Cardiac catheterization is a procedure your doctor uses to see images of your child's heart and blood vessels. Your doctor can diagnose and sometimes treat heart problems with this procedure.
Your child will get medicine to make him or her relax or sleep.
The doctor then puts a thin tube into a blood vessel in your child's groin. This tube is called a catheter. The doctor will move the catheter through the blood vessel to the heart. A dye can be put into the catheter. The doctor can take X-ray pictures of the dye as it moves through your child's heart and blood vessels.
The pictures can show:
If the doctor is going to fix a heart problem, he or she moves special tools through the catheter to the heart. The doctor uses these tools to fix the problem. Then the tools and the catheter are removed.
Your child might be able to go home the same day. If the procedure is more complex, your child might stay in the hospital overnight.
After the procedure, pressure will be applied to the area where the catheter was put in the blood vessel. Then the area may be covered with a bandage or a compression device. This will prevent bleeding. Nurses will check the area often. Your child will need to lie still and keep the leg straight for several hours.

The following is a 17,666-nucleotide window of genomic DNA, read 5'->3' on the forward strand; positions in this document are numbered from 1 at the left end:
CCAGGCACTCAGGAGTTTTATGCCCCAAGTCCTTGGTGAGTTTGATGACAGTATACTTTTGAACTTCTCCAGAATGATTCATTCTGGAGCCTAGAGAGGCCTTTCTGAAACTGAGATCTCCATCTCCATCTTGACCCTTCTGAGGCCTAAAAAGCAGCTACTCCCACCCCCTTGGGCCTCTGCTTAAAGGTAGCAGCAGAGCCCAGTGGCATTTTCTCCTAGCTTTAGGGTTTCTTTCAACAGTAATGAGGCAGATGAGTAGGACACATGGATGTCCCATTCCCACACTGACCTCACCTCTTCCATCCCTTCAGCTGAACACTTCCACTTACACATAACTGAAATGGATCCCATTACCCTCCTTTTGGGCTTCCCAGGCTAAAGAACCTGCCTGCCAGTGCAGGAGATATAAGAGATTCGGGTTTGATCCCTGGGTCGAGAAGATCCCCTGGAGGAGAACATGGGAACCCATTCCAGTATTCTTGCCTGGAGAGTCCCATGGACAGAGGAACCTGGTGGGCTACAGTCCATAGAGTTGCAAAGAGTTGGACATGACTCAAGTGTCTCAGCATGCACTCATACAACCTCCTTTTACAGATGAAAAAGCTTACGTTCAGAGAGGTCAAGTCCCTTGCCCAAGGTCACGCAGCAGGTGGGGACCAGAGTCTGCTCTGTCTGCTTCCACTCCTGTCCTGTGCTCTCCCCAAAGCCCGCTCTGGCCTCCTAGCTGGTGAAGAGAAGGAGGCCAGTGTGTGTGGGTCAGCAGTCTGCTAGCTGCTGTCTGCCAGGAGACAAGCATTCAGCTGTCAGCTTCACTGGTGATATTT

Your child may have a bruise or a small lump where the catheter was put in the blood vessel. This is normal and will go away.
Follow-up care is a key part of your child's treatment and safety. Be sure to make and go to all appointments, and call your doctor or nurse call line if your child is having problems. It's also a good idea to know your child's test results and keep a list of the medicines your child takes.
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Current as of: April 3, 2017
Adam Husney, MD - Family Medicine
& Martin J. Gabica, MD - Family Medicine & E. Gregory Thompson, MD - Internal Medicine
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